The Roundup for December 11, 2012
Posted in: Uncategorized
❖ This is turning out really well: “Rebel groups across Syria are defying the United States by pledging their allegiance to a group that Washington will designate today a terrorist organization for its alleged links to al-Qaeda.” Update: It’s now blacklisted.
❖ “Thousands of demonstrators are on the streets of the Egyptian capital Cairo”. Several hundred people were able to breach the concrete barrier around the Presidential Palace, with the military making no arrests, though Egyptian President Muhammed Morsi empowered them to do so. Huge protests are planned in Cairo, Alexandria and Assiut.
❖ According to “a bleak new Pentagon report . . . only one of the Afghan National Army’s 23 brigades is able to operate independently without” US and NATO support.
❖ US UN Ambassador Susan Rice has been “at the forefront of trying to shield the Rwandan government, and [President Paul] Kagame in particular, from international censure” for his role in the bloody DR Congo conflict. Kagame was Rice’s “client when she worked at Intellibridge, a strategic analysis firm in Washington” (since bought by Eurasia Group). Update: 15 organizations have signed a letter asking the US impose sanctions on Rwanda “over human rights abuses in DR Congo”.
❖ Israeli soldiers raided the Women’s Union, Palestinian NGO Network and Addameer (aimed at Palestinians in Israeli jails), seizing computers and such, before dawn today in Palestine. Why? Because they “were associated with the Popular Front for the Liberation of Palestine”.
❖ Good news: “Russia, China and the United Arab Emirates have withdrawn their proposal . . . to expand a 1988 [UN] treaty to allow governments more control over Internet issues.”
❖ “US, EU Considering World’s Biggest Free Trade Pact” “in an attempt to boost their struggling economies.” If the past is any indication, many difficulties lie ahead.
❖ Fears after Italy’s Silvio Berlusconi pulled political support from Prime Minister Mario Monti: “News sees Italy’s borrowing costs rise and share prices fall, and EU leaders worry about possible spillover into Spain.” And Berlusconi? He “has a pretty great line of attack on Monti” who emphasizes “yield spread” rather than “actual economic indicators that affect people.”
❖ Three males have been arrested by “British police and investigators . . . on suspicion of manipulating the interbank lending rate Libor, the Serious Fraud Office said.”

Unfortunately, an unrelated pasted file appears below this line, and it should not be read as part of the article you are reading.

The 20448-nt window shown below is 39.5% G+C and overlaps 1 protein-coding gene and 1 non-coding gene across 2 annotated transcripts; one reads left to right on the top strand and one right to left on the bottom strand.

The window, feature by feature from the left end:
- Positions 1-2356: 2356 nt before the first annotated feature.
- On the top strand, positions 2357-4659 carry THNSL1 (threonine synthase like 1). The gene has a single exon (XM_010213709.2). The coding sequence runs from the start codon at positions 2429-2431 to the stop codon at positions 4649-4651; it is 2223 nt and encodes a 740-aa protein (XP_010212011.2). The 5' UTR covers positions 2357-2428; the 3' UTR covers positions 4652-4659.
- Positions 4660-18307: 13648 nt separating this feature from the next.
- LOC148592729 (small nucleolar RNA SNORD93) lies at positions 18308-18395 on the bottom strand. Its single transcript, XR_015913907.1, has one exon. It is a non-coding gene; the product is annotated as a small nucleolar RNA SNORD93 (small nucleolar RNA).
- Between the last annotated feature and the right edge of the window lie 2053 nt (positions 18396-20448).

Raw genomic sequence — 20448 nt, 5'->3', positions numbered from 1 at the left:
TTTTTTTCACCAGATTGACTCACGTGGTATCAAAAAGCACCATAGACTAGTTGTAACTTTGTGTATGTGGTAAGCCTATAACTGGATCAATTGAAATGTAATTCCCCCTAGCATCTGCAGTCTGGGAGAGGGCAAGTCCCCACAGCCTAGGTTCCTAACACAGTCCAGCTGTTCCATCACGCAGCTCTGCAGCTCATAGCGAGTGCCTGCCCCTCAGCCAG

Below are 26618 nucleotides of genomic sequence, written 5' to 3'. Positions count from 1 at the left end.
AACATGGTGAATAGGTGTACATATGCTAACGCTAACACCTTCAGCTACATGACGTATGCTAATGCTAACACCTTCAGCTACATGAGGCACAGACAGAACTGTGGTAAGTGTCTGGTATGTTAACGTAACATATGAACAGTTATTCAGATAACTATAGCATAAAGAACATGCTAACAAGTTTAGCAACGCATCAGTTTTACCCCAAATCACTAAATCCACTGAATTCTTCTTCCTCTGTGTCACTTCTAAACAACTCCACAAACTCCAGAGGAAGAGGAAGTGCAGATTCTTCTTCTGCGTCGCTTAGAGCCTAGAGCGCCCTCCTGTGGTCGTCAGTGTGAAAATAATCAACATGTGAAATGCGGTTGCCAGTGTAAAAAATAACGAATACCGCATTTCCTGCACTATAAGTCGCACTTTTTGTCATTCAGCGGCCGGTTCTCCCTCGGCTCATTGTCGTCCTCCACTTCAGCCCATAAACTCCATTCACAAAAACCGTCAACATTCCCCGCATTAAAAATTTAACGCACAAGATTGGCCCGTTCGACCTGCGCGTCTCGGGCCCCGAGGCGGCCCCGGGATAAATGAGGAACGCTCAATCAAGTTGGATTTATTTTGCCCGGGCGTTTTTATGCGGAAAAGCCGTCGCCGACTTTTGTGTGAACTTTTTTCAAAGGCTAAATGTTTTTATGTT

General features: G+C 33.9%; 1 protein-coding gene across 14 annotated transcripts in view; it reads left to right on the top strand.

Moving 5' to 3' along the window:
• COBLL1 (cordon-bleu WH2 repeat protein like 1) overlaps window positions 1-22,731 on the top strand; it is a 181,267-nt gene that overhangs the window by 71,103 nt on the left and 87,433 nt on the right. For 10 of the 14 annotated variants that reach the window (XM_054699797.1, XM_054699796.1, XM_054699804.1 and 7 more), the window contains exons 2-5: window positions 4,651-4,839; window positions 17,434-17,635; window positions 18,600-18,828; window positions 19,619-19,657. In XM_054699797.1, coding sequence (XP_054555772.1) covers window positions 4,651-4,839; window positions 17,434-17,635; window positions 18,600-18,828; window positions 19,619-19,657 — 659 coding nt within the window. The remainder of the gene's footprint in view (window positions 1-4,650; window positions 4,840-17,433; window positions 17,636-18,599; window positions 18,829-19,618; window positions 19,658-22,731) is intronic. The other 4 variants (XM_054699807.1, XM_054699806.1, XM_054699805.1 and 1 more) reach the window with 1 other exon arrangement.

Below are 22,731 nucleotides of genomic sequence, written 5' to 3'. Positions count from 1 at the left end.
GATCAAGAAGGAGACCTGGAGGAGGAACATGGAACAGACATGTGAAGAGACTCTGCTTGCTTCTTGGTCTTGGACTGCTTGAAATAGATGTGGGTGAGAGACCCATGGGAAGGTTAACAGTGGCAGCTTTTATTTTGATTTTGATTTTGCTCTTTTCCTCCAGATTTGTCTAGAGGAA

❖ Oh, noooos. “Cayman Islands prime minister arrested on suspicion of ‘financial irregularities’.”
Money Matters USA
❖ Very cool data base, showing taxpayer $s cities, counties and states spend trying to lure businesses. $s are shown in per capita and % of state budget dollars, too. TX is tops, with MI , NE, WV and OK following. 2012 poverty stats for comparison.
❖ The Federal Deposit Insurance Corporation (FDIC) announced there are fewer than 700 “problem” banks now, “for the first time in three years.” 50 banks have failed so far this year, compared to 90 last year. Failed bank list.
Political Matters USA
❖ New poll: “60% of likely American voters favor raising taxes on households making more than $250,000 a year”–and 58% don’t believe that raising taxes on the $250,000+ households will “hurt the economy” as Republicans claim.
❖ Who’s not signed Grover’s pledge in the House and Senate and who in the Senate and House are bashing the pledge? Lists are right here.
❖ Norquist won’t punish Republicans for having “impure thoughts” about raising taxes; such thoughts actually are not treasonous, he opines.
❖ SC Republican Gov. Nikki Haley has narrowed the list from which she will select the new senator from her state, replacing the departing Sen. Jim DeMint. Stephen Colbert is not on it, which is too bad since his contract does allow him to have a part-time job. Video.
❖ The Kochs need time to review election data in order to understand the results. Therefore, their semi-annual meeting will be held in April this year, rather than in January as usual.
❖ “Scott Tranter, Republican Consultant: Voter ID And Long Lines Help Our Side”.
❖ “Things in Politico That Make Me Want to Guzzle Antifreeze, Point of No Return Edition”. How’re you going to turn down a read with a headline like that?